Stan Peterson

Bio fuels are but one substitute for petroleum. I have no objection to its creation. But this industry is a temporary business, and is created by un-economic government subsidy.

That is all right, since current Petroleum pricing bears no relationship to cost of production either. At least for the last 40 years or so.

But when it is no longer needed and still uneconomic, I fear that the government subsidies that keep bio fuels alive, will not cease. There is no human thing more perpetual, than a government subsidy program. Look at the Department of Housing. Create in the 1930s when two thirds of our citizens rented, and lived in inadequate facilities, Eighty years later two thirds of our "in poverty" citizens own their own homes. A triumph certainly. Yet the government programs grind on. The excesses leading us into a possible recession, the second time since the 1980s traceable to excess housing subsidy, long after the need for it disappeared.

It is pure sophistry and propaganda to think that fuels produced from recently dead plants, are somehow better than fuels produced from long dead plants. Its just that we have quantities of recently dead plants, and the sheiks and commissars control the fuel from long dead plants. Saying it is bad for mankind to dig up carbon, yet it all right for plants to take up carbon from the ground, is just pure ignorant stupidity.

Substitution has always been Mankind's answer to scarcities. Some substitution can be done readily. In those cases, we may not even notice the substitution.

Other substitution takes a lot more time to develop adequate substitutes. In the case of petroleum for Transport applications, we have been developing answers for almost forty years and still have half a decade more to go before satisfactory substitutes are readily available, but they are now visibly coming. Electrification of Ground Transport is almost here.

Meanwhile substitution has been adopted for most other applications. Except for the housing supply of older than 40 year old housing, HVAC needs are met without resort to petroleum. And it is clear from the statistics. Ditto for electrical generation; virtually no electricity is produced from petroleum sources any longer these days.

Despite the utter nonsense of the hysterical AGW concerns, the real problem with petroleum is the toxic emissions, and not CO2. The IPCC is already promising in its publications, that CO2 is about to fade as a concern, in its next Interim Report, AR5, due around 2011-2012. By then CO2 will have been scientifically demonstrated and measured to be able to alter the temperature by but a single tenth of a single degree per century or less. Science will then have the actual answers, in response to the AGW hypotheses proposed in concerned but scientific concerned ignorance, in the 1970s.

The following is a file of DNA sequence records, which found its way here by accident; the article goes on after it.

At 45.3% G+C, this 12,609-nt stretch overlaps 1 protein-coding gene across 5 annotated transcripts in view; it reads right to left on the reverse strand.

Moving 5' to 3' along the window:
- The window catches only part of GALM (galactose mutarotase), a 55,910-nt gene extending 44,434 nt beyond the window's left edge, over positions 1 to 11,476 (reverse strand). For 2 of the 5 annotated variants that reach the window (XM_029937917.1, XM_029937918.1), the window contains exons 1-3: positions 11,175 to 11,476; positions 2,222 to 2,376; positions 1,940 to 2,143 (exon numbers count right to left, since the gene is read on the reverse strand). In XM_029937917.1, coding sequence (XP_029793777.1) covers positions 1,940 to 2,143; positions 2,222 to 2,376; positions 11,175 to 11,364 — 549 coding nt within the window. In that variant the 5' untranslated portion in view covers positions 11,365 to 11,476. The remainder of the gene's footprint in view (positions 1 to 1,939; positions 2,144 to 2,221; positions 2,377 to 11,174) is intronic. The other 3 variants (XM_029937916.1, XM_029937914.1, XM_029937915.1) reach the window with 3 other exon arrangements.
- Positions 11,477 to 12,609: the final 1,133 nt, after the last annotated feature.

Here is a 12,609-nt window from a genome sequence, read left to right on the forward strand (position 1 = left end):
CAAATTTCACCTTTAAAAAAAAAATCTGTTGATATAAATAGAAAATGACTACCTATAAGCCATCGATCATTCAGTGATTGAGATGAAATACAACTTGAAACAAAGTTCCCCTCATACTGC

We have come a long way in cleansing the ICE but there is still more work to be done.

But even there we have almost completed the task. It is getting awfully close, in the cleanest gasoline ICEs, so called PZEVs, to being able to breath the emissions from a tailpipe (after cooling and adding Oxygen of course), without toxic effect. Otto cycle ICEs are still a ways away. The USA standard T2B5 is barely acceptable, and the EU standards for OTTO cycle engines are hopelessly deficient. But if a diesel can meet T2B5, there is no reason that T2B2 in not possible. I urge the adoption of such a standard, wihtin the next decade. That would be a truly "clean diesel".

gr

Interesting discussion. The food for fuel invention seems to be on very wobbly feet. No private sector or government supported ethanol project is going forward without an eye to cellulosic conversion. As it is, new midwestern ethanol facilities are standing idle because the price of corn/bushel is too high. When the new cellulosic facilities come online, the manufactured "pressure" on corn prices will drop and the food argument will become extinct.

With FT, garbage > syngas, cellulosic and the massive move to PHEVs on the way we should see a real 60-70% reduction in petroleum use per PHEV (EPRI). With energy solutions arriving faster than the poet's pen - it may be time to look at Henrik's concern about obesity. High fat, high carb, meat-laden diets are both unhealthy for the population and their habitats.

Mark A

I agree with gr and Henrik about the obesity problem. But we have to take charge of our own selves, not have government subsidies/mandates to make us be more healthy.

But this subsidation of gasohol is just completely wrong. It will become a cash cow for the ethanol lobbyists, that will never stop eating!

Henrik

Mark

The subsidy for ethanol is $0.5 per gallon. This is much and as a good principle no industry should depend on subsidies. Nevertheless, fossil fuel is most likely to be far more subsidized. Most people, would agree that we would not spend $200 billion a year to stabilize Iraq if it was not for the purpose of securing crude oil imports. The US consumes 140 billion gallons of gasoline of which 66% is made on foreign oil. That is about 90 billion gallons of import. The indirect subsidy for imported fossil fuel is therefore about $2 per gallon that is paid over the taxes and used by the department of defense. This is four times the size of the ethanol subsidy!